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Americans must live within their means

Peter Morici is a professor of economics at the Robert H. Smith School of Business, University of Maryland The U.S. economy is in recession, with no end in sight. Falling housing prices and questionable mortgages are blamed.

Peter Morici

is a professor of economics at the Robert H. Smith School of Business, University of Maryland

The U.S. economy is in recession, with no end in sight. Falling housing prices and questionable mortgages are blamed.

But digging out will require Americans to use less gasoline, get tough on trade with China, and learn to live within their means.

U.S. imports exceed exports by $700 billion annually, thanks mostly to a $400 billion petroleum deficit and a $250 billion trade gap with China. These divert consumer spending from U.S.-made products and have destroyed 2 million high-paying manufacturing jobs.

To keep the economy going, we borrow from foreigners through an elaborate scheme that permits us to consume more than we produce and that created the housing bubble and credit crisis.

Ordinary Americans borrowed from mortgage companies, local banks and finance companies. Those firms sold the mortgages, auto loans and credit card markers to Wall Street banks, which bundled notes into bonds for sale to big, fixed-income investors.

Besides insurance companies and pension funds, the Chinese government, Middle East royals, and other foreign investors were big customers for U.S. interest-bearing securities. All that easy money encouraged risky mortgages and pushed up home prices.

Last year, this scheme became unglued because many homeowners borrowed more than their paychecks and home values could support. Loan officers encouraged home buyers to exaggerate incomes on mortgage applications and hired real estate appraisers who would inflate home values. Wall Street disguised bad loans in complex derivatives, instead of creating simple bonds, which fooled fixed-income investors into believing they were buying securities backed by solid loans. Other ruses propagated, such as aggressive adjustable-rate mortgages, and bogus credit-default swaps alleged to make risks disappear.

When the worst bonds failed - those backed by subprime adjustable-rate mortgages - the fixed-income market closed to U.S. banks.

Now investors, including U.S. insurance companies and foreign investors, are unwilling to buy bonds from U.S. banks, and banks cannot make enough loans to creditworthy home buyers, consumers and businesses. Housing prices plummet, car sales sink, businesses cannot invest, and the economy tanks into recession.

The Federal Reserve has cut interest rates and temporarily loaned banks $600 billion, but those steps help little because the bond market is closed to banks.

Moreover, foreign governments and private investors are getting nervous about all the money they have lent Americans and are moving cash into euro-denominated securities, gold, oil, and other investments.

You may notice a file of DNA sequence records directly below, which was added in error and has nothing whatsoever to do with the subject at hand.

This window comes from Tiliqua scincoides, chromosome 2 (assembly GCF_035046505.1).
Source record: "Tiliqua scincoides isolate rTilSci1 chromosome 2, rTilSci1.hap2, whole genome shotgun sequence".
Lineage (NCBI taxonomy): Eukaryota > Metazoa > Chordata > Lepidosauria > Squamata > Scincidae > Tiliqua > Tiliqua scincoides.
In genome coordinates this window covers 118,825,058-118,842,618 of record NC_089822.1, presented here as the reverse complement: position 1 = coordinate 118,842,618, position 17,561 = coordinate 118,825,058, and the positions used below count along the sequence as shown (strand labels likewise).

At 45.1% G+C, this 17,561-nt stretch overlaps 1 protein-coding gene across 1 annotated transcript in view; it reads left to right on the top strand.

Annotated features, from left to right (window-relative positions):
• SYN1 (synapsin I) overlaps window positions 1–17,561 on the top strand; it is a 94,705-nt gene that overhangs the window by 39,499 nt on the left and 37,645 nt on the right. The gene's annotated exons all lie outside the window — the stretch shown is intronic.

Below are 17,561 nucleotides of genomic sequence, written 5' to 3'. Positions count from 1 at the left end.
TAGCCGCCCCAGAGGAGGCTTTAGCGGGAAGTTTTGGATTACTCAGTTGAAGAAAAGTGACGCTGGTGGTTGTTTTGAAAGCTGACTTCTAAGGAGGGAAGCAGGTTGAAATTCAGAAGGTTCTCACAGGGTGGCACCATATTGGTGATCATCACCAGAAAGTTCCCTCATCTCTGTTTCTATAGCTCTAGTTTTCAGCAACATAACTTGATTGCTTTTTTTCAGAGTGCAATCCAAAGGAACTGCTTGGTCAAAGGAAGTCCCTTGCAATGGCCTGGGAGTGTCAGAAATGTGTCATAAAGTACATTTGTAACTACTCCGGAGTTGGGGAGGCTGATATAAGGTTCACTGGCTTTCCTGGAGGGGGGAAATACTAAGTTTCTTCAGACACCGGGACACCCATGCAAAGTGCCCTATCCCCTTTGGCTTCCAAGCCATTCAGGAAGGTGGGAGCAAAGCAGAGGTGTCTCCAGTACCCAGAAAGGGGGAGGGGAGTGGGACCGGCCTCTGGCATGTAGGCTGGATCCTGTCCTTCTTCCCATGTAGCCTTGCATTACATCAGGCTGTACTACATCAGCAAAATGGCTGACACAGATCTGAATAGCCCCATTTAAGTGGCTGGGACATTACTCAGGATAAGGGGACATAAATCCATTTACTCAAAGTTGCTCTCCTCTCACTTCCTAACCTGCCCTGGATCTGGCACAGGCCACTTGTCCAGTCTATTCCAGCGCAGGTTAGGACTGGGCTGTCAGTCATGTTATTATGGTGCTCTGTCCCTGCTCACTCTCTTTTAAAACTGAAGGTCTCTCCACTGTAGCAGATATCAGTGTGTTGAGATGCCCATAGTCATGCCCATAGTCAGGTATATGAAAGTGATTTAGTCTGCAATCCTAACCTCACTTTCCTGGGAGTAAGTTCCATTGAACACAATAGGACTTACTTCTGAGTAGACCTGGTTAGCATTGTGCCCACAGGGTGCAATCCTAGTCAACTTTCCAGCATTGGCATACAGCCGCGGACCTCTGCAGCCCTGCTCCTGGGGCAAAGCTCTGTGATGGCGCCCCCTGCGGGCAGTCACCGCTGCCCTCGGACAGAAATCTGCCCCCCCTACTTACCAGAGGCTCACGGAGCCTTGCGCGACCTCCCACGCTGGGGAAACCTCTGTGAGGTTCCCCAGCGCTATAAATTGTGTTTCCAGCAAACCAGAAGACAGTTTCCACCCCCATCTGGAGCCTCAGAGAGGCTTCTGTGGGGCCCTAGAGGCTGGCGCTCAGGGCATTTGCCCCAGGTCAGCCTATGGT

To dig out, Americans will have to learn to live within their means by reducing the U.S. trade deficit.

Americans must either let the price of gasoline double to force conservation or accept tougher mileage standards for cars. Fifty miles a gallon by 2020, instead of the 35 required by current law, is achievable, but that would mean more hybrids and lighter vehicles.

China subsidizes exports by selling its currency, the yuan, for dollars at artificially low values in foreign-exchange markets, making Chinese goods artificially cheap at Wal-Mart. The U.S. government should tax dollar-yuan conversions at a rate equal to China's subsidy until China stops manipulating currency markets. That would reduce imports from, and increase exports to, China.

Finally, Treasury Secretary Henry M. Paulson Jr. and Federal Reserve Chairman Ben S. Bernanke are working to clean up the practices of mortgage brokers, loan officers, and real estate appraisers - but Wall Street banks must be willing to create simple bonds from mortgages and other loans that investors can understand and whose risks can be reasonably accessed.

Paulson and Bernanke should bring together the largest banks and fixed-income investors to lay out the requirements for such bonds and require the banks to stick to them.

Banks may resist because plain-vanilla mortgage underwriting does not pay the outsize fees and bonuses they have been spoiled to expect. But Americans need the banks to make mortgages and other loans to get the economy back on track, and Bernanke and Paulson have the leverage to bring them to the table: the $600 billion the Federal Reserve is lending to banks to keep them afloat.

It's time to get realistic about using less oil and tough with China and the banks.